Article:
• Very smart people in a gown: the clerk of the court: They’ll call in witnesses and announce the start of proceedings in a certain courtroom.
  • And the people you’ll probably want to ID the fastest: other journalists. Make friends-you’ll need to share notes and know you’re in on the right case!

I’m in the court building but I don’t know what room I’m supposed to be in, what do I do?

Navigate your way round with the flatscreen monitors dotted around. There’s at least one in the lobby, listing all the cases due that day (by defendant’s name, case number, case stage, place and time).

Each courtroom usually has a room specific monitor outside it.

Still you’ll need to keep your wits about you – there’s nothing worse than realising you’ve gone and sat in on the wrong case.

How do I find out if there are any reporting restrictions?

Normally there’s a note on the press bench. Again, this where it’s useful to make friends with other hacks – especially PA or the local paper. They’ll tell you if there’s anything you should know about.

Who can I talk to for help?

Your afformentioned journo friends. Also you can usually approach the court clerk at an appropriate moment, or one of the council. Every court also has at least one attached freelance court reporter who files copy for organisations who can’t be there. Living in the building they’ll tell you everything and anything – but be warned, they earn their living on passing on court copy, and a reporter present = one less sale.

Will I be upset?

You may be. On a murder or sexual assault case the details are graphic and unrelenting. Be prepared for sex assualt cases in particular, when the charges are often listed by each individual ‘penetration’ (which is then described). And you’ll hear bad language all over the shop, including from barristers and the judge (when reading out witness statements).

Am I allowed to approach anyone?

On a big case, you might want to interview the police on the case or the family of the victim. There’s no problem with this, but use your common sense and tact. Courts are very distressing places for some people.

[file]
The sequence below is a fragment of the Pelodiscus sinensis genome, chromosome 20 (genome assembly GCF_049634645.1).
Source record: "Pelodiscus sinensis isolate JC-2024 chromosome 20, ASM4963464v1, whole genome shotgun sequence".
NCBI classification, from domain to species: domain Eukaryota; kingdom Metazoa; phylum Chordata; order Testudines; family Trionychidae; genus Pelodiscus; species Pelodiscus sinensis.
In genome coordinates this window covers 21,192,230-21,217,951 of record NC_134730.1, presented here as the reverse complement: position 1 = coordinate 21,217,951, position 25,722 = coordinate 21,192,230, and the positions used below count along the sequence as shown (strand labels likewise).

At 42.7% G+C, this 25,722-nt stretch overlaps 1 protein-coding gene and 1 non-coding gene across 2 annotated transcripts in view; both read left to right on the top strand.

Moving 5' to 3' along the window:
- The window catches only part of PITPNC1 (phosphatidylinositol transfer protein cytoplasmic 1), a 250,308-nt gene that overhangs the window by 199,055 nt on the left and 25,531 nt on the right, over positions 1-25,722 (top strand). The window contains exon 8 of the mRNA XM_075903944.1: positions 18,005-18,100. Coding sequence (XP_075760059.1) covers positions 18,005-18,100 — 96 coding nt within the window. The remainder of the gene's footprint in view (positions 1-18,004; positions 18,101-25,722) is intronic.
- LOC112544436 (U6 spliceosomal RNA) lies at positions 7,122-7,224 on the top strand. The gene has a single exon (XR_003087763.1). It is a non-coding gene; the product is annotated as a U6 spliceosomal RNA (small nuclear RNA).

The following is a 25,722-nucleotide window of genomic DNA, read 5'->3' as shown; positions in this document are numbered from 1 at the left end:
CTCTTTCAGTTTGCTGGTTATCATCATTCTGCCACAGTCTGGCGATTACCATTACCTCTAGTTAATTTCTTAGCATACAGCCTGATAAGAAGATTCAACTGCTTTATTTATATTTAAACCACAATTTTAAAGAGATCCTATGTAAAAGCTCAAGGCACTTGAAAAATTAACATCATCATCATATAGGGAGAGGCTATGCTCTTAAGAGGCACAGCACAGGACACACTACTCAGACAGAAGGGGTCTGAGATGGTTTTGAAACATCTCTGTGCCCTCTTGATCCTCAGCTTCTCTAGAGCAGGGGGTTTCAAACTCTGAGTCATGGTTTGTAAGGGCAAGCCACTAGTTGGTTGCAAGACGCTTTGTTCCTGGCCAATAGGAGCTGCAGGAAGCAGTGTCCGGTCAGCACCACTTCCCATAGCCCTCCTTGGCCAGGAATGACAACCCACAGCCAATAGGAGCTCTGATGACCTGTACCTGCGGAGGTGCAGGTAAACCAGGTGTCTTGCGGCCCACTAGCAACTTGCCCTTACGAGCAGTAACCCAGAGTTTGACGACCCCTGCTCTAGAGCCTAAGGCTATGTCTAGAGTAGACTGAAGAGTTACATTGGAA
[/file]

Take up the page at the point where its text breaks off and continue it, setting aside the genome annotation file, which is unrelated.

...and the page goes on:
What are good questions to ask?

If you’re looking for that extra scoop or new angle, try and speak to the officer who tried the case after verdict (they’ll be at court). Were there any previous convictions you can now report? By arrangement the families may give a statement or take questions outside court. This is usually done with arrangement with the police press office.

What happens if I get any grief?

I’ve never gotten grief from someone involved in a specific case. The only resistance you’re likely to encounter is – bizarrely – from the people who work in courts. For some reason, no-one’s ever told them the important role journalists play in justice and democracy, and you’re seen as a nosey parker.

The answer: remember Lady Justice with her two scales. Justice is to be done and seen to be done. If you need to give a (minor) court official a reminder on this, all the better.

My TV manifesto

Posted in Adam, Broadcasting and Media, International Development, News and that by Adam Westbrook on November 11, 2008

I’ve been working in broadcast news for two years now, and I’ve been following it, I guess for five. And well, I think I’m just a bit tired with it all. With the formats, with the delivery, with the writing, with the style, with the editorial choices.

Surely there must be something different?